Powell has to downplay the GDP. In the first quarter of 2022, GDP came in at -1.6 percent. The Atlanta Fed projects another -1.2% decline in Q2. Using the common definition, that would mean we’re in a recession now, and we have been all year.
While Powell and others keep saying the economy is strong, the only data they consistently point to is the labor market. But the job market is a lagging indicator and even it looks shaky. As Schiff pointed out during an interview with Laura Ingraham, we’ve seen three straight weeks of increasing first-time jobless claims, and they’re at the highest level since October last year.
Meanwhile, if you look at that last job report, even though we added about 400,000 jobs in the establishment survey, the household survey lost about that many jobs. But if you actually look at the jobs, almost all of these new jobs were for people who already had jobs. These were people taking second and third jobs because they’re struggling to pay the bills. And you have a lot of retirees who are being forced back into the workforce because inflation has eviscerated their incomes, and now they have no choice but to go to work. So, these are not jobs that people want. These are jobs that people are forced to take because the economy is so weak.”
Meanwhile, we’re seeing big pullbacks in the housing market, manufacturing and retail. And the average American isn’t buying the “economy is fine” narrative. Consumer confidence fell to a 19-month low in July.
This is eerily similar to the early days of the 2008 recession when the mainstream media and government officials kept saying everything was fine even as the economy was going up in flames.
No Stomach for This Fight
This economy was built on easy money and debt. It looks like taking away the easy money punch bowl has already popped the bubble. This latest rate hike will only make the rip in the bubble bigger, letting the air out even faster. It’s only a matter of time before the entire house of cards economy collapses.
In reality, this needs to happen. The economy needs a recession to cleanse all of the misallocations and distortions out of the economy. But that would mean a lot of pain. Despite the recent hikes and all of the tough talk, one has to wonder if the Fed has the stomach to follow through with this inflation fight and allow the economy to crash to the ground.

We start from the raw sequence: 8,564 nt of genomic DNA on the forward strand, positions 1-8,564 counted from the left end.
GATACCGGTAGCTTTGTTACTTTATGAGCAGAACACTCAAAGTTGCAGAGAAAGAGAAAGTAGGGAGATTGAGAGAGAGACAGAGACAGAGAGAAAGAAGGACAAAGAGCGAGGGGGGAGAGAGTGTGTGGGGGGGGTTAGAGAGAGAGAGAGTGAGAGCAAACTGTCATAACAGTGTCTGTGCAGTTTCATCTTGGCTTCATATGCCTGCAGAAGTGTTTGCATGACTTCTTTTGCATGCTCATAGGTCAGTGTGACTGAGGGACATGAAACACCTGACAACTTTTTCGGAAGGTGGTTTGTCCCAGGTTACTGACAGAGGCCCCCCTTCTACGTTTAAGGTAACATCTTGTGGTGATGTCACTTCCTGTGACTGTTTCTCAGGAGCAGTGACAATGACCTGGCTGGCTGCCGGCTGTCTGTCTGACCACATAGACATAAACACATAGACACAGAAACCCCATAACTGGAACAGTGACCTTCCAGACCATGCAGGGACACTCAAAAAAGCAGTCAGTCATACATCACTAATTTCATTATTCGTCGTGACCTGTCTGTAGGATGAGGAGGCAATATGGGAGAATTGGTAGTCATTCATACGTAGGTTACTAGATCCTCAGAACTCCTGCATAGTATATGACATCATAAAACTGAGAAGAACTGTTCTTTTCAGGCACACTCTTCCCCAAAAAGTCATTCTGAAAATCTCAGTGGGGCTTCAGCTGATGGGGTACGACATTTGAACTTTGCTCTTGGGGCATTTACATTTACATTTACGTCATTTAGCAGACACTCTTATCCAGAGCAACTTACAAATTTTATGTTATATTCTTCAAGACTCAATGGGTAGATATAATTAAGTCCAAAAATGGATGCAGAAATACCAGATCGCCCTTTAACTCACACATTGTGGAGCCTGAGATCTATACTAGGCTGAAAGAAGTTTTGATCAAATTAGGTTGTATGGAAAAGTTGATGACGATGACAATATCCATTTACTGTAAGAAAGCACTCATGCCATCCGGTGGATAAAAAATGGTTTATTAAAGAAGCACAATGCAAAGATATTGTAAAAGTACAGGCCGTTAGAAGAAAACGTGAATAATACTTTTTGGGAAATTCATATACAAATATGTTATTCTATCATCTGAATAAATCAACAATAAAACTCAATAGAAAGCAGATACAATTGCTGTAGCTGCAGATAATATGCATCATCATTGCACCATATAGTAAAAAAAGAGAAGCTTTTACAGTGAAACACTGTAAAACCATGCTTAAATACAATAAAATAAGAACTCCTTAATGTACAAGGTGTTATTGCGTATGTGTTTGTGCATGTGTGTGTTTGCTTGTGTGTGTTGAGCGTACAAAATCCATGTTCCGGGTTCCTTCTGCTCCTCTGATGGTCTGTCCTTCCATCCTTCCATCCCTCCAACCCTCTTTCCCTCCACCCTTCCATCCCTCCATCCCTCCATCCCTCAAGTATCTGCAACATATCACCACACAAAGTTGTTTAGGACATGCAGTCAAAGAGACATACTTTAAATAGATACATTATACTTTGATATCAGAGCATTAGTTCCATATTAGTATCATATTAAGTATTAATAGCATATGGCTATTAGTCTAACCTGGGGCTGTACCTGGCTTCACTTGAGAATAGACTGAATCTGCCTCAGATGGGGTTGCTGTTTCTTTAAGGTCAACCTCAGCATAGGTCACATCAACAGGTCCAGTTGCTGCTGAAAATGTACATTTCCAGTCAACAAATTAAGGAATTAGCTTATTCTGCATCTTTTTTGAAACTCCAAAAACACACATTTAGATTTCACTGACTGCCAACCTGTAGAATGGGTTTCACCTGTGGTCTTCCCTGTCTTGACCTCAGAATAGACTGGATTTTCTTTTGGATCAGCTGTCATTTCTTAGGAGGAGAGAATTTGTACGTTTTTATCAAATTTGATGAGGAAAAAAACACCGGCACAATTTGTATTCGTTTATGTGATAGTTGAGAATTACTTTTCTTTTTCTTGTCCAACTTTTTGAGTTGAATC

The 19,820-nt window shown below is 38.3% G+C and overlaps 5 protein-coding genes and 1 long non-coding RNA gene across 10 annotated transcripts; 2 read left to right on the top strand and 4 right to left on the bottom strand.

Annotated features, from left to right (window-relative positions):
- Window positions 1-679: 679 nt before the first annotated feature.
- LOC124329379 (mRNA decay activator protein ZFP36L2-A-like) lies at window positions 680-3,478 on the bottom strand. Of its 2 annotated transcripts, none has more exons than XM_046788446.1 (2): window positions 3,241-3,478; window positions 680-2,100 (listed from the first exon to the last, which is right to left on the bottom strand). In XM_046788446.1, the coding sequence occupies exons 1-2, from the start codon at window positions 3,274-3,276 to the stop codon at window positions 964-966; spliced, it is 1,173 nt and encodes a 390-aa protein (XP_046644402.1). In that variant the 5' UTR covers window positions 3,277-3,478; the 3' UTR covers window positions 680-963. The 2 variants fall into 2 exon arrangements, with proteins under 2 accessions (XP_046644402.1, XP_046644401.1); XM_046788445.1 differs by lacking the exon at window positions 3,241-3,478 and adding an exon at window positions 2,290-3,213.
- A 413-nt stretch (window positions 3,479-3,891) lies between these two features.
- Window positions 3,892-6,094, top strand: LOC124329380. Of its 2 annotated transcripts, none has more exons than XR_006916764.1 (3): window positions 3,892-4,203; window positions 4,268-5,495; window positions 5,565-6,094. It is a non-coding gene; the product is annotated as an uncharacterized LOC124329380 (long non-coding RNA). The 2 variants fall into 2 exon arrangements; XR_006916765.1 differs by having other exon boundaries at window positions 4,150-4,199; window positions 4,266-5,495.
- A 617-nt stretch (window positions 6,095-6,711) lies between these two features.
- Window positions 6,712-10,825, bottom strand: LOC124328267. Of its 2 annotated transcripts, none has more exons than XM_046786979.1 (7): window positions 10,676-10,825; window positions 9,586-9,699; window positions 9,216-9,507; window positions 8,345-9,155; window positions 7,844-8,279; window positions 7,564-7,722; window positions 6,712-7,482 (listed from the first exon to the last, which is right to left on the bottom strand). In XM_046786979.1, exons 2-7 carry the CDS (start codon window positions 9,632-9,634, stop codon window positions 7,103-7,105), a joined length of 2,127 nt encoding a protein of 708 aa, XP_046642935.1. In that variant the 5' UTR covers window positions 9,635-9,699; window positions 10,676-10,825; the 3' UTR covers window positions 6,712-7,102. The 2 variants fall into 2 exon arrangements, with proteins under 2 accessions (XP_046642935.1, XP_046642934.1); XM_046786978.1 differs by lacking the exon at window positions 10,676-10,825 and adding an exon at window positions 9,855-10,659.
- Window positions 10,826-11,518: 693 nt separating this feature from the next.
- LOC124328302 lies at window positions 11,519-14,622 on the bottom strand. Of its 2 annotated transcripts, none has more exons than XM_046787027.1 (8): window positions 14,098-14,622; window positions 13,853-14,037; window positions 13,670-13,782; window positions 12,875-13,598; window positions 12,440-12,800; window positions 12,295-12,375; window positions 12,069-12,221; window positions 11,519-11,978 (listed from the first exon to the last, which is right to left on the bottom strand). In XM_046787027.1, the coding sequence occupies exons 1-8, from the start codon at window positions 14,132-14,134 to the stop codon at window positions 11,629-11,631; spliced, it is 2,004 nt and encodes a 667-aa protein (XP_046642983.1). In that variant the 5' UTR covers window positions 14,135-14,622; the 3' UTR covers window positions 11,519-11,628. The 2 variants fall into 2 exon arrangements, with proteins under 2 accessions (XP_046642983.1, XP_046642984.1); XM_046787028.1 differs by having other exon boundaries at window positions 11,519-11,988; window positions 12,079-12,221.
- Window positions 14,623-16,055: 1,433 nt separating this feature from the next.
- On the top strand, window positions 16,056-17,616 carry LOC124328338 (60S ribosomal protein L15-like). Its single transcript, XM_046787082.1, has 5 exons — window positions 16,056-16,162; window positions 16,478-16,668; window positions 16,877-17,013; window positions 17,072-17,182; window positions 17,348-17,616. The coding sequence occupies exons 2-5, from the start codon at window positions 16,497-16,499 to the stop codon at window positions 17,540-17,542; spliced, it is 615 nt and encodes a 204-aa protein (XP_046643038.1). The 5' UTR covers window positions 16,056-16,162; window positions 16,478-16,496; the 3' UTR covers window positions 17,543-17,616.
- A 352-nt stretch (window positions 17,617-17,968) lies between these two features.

For now, the central bankers at the Fed and the policymakers in DC can try to spin away the recession in the hope that inflation will magically go away before things get really bad, so they can go back to business as usual. By “business as usual,” I mean borrowing and spending and printing money out of thin air.
The trajectory of balance sheet reduction reveals that the Fed doesn’t really have the stomach for this inflation fight.
The FOMC statement claimed that “the Committee will continue reducing its holdings of Treasury securities and agency debt and agency mortgage-backed securities, as described in the Plans for Reducing the Size of the Federal Reserve’s Balance Sheet that were issued in May.”
The problem with this statement is that it’s now the end of July and the Fed still isn’t reducing the size of its balance as described by the plan.
The balance sheet peaked in April at $8.966 trillion. Since that time, the Fed has reduced the balance sheet by a mere $66 billion. That’s just 0.74%.
The plan announced in May was for $30 billion in US Treasuries and $17.5 billion in mortgage-backed securities to roll off the balance sheet in June, July and August. That totals $45 billion per month. In September, the Fed plans to increase the pace to $95 billion per month.
At the time, I noted that this wasn’t an impressive balance sheet roll-off given the historically high CPI. At $95 billion per month, it would take 7.8 years for the Fed to shrink its balance sheet back to pre-pandemic levels. And it’s not even keeping pace with its own tepid plan.
If the Fed was really serious about fighting inflation, it would be rapidly shrinking the money supply.
So, the question remains: is the Fed at the end of its rope? And when it inevitably reaches that point will it let go, keep tightening to fight inflation, and take the economy into freefall? Or will it surrender to inflation and pivot back to easy money and quantitative easing, letting inflation run wild in order to rescue the economy?